1. I do family history because I am interested in how my ancestors lived and what stuff they were made of. I find hearing people in their own voices, especially women, who are so underrepresented in history, to be most moving. Newspapers are good for this. My great-great-grandmother said on her 50th wedding anniversary, "Before I was married it was honey, rhubarb and pie but afterwards it was root hog, or die." Oho! She had a sense of humor — priceless to have ancestors who could laugh at themselves.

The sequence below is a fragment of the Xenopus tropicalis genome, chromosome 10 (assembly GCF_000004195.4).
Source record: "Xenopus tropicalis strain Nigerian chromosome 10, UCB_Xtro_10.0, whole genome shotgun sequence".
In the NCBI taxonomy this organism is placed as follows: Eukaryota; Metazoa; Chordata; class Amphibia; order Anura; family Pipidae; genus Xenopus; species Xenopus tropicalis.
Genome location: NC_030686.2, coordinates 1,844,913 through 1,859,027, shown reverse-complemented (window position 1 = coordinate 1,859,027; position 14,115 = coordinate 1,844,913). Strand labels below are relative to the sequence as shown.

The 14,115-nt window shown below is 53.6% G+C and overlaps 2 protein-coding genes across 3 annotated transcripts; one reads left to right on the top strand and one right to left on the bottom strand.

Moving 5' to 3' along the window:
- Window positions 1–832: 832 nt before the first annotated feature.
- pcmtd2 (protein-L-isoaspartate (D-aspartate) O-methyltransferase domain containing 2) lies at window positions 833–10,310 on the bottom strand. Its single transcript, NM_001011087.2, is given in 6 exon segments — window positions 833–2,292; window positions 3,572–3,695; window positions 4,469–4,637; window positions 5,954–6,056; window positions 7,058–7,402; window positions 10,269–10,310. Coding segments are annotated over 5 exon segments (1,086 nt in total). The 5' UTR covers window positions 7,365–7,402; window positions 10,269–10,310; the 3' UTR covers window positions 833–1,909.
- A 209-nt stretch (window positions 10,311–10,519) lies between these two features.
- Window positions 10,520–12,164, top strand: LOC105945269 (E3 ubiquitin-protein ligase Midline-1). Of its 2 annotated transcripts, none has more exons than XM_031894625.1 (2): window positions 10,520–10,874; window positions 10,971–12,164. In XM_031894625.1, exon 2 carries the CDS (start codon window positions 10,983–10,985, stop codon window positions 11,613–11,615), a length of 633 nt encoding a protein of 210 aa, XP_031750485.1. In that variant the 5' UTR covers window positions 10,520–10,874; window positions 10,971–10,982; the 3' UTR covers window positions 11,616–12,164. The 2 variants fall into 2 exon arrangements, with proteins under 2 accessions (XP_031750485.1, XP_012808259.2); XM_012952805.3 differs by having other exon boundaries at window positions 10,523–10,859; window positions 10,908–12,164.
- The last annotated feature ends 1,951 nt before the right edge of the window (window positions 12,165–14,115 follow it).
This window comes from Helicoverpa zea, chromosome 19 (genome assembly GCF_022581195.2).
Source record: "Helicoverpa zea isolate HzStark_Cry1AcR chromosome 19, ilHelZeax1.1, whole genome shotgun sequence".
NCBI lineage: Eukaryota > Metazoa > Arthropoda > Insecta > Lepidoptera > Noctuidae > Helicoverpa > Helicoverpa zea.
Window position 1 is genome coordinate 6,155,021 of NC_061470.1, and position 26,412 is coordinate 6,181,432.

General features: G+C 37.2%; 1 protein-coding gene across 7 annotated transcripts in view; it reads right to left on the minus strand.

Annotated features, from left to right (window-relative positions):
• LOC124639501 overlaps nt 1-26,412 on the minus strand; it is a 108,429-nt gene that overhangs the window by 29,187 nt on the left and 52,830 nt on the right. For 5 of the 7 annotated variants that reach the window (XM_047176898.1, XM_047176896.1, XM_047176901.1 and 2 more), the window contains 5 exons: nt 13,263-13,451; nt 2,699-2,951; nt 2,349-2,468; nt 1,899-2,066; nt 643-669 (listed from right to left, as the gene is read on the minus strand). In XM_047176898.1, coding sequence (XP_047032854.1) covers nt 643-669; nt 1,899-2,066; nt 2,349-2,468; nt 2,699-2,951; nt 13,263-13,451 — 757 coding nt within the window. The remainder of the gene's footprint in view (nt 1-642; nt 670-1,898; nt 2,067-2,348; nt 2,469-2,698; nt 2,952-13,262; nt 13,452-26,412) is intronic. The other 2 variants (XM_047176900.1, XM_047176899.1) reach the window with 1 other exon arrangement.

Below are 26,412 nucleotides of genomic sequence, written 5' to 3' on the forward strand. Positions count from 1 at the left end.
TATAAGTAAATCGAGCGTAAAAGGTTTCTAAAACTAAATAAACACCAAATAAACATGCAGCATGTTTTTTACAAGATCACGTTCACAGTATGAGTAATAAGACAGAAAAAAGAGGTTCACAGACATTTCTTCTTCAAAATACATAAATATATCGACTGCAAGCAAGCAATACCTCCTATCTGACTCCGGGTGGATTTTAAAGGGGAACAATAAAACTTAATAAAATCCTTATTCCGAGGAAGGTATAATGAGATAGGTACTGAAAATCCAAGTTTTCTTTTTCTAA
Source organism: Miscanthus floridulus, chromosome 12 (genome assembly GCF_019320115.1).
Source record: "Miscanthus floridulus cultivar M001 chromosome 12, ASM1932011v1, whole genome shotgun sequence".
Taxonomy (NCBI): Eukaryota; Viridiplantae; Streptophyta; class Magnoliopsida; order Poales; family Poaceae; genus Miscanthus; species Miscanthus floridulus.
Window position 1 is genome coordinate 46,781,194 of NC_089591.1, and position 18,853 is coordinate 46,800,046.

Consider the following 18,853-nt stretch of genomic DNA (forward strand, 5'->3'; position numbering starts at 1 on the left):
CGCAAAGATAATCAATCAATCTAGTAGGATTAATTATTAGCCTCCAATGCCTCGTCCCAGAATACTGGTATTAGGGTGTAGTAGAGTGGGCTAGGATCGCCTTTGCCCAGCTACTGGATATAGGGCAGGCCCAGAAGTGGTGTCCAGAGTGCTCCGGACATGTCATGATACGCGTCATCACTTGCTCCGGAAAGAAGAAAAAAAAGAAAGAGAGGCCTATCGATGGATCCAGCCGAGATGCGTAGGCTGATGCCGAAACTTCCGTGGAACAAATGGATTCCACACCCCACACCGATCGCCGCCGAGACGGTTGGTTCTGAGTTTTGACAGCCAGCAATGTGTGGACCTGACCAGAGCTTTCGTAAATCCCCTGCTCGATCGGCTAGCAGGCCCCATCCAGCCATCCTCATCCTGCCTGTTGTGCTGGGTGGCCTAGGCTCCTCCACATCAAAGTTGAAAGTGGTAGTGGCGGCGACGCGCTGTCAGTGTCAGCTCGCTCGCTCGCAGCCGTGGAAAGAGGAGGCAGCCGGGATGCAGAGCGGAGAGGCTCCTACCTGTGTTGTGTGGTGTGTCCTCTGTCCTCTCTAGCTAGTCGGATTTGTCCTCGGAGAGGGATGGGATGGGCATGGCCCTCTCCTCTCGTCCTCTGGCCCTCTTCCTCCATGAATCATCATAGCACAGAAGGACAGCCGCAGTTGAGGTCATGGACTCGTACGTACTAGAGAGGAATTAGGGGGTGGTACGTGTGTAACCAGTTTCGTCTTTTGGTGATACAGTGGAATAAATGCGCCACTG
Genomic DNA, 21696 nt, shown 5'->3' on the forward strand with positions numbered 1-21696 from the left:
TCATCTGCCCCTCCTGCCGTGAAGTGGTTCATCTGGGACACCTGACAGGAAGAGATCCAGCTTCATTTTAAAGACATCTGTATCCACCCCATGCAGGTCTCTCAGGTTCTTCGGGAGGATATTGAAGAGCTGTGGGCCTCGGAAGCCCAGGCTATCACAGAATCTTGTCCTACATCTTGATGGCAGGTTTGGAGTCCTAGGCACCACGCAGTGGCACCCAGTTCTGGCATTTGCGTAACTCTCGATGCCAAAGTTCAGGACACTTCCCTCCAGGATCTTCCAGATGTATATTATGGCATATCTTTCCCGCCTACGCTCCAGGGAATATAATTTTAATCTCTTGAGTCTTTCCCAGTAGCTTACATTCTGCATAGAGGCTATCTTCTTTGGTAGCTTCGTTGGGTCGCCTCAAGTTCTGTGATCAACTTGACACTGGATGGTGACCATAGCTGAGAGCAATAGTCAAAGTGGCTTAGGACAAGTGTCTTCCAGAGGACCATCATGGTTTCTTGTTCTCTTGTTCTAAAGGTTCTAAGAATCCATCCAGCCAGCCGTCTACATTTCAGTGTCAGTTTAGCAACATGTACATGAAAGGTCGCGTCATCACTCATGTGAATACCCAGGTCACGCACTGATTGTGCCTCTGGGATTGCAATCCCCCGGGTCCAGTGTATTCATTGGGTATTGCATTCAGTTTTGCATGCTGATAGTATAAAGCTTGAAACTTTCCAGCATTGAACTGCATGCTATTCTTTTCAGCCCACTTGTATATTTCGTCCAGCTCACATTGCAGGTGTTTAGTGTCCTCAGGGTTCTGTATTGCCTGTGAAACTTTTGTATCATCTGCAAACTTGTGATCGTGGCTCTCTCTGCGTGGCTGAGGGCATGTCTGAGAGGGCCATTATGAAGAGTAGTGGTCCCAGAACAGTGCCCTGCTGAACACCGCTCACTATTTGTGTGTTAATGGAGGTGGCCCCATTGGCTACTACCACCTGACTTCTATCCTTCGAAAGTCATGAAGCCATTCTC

2. Hi Devon Noel Lee: Sitting here 20 miles from the North Central Florida Coast keeping track of Hurricane Dorian which is still hanging around the Bahamas with 185 MPH winds making up its directional mind. Browsing to kill time between updates and I saw your article. I come from, I thought, a mundane family of little or no accomplishment. My maternal grandmother claimed descent from Humphrey Pinney who came to America around 1633 on the Mary and John. The Pinney line can be traced from Grandma’s grandfather Martin to Humphrey in two books, The History of Erie County Pennsylvania published about 1884 and the History of Windsor CT earlier. My wife and my mother did not get along. My mother was motivated to do our genealogy to show my wife that we did not fall out of a tree. My wife was writing a Biography for her doctoral thesis & a doctor related to her subject had done massive research on her subject’s family. He died and his wife threw it all out. I had a collection of begat, begat, begat, and thought that I needed to put what I had in a book, and had to make it interesting or no one would care. Early on I was warned away from researching ancient European relations by Hulda Hoover McClain, Herbert’s daughter, a cousin I found researching genealogy. She felt that such genealogies were unreliable. Her letter is in the manuscript of my book. I have a great interest in history and wanted to find out what we did and how we lived from the sources accessible to me. I started looking at local histories from towns that my begats came from and was surprised that they did quite a lot. For instance the first meeting of the United Colonies, the forerunner of the United States was held in the house of Captain John Steele, a documented ancestor! I came out of college at the time of the Vietnam War and went to law school because the history professor jobs were all taken for their draft exemptions. I got drafted out of Law School. Mother was carrying the load of genealogy research. One day she told me that I had better libraries near me and should do more and to see if I could find Lucretia Quincey.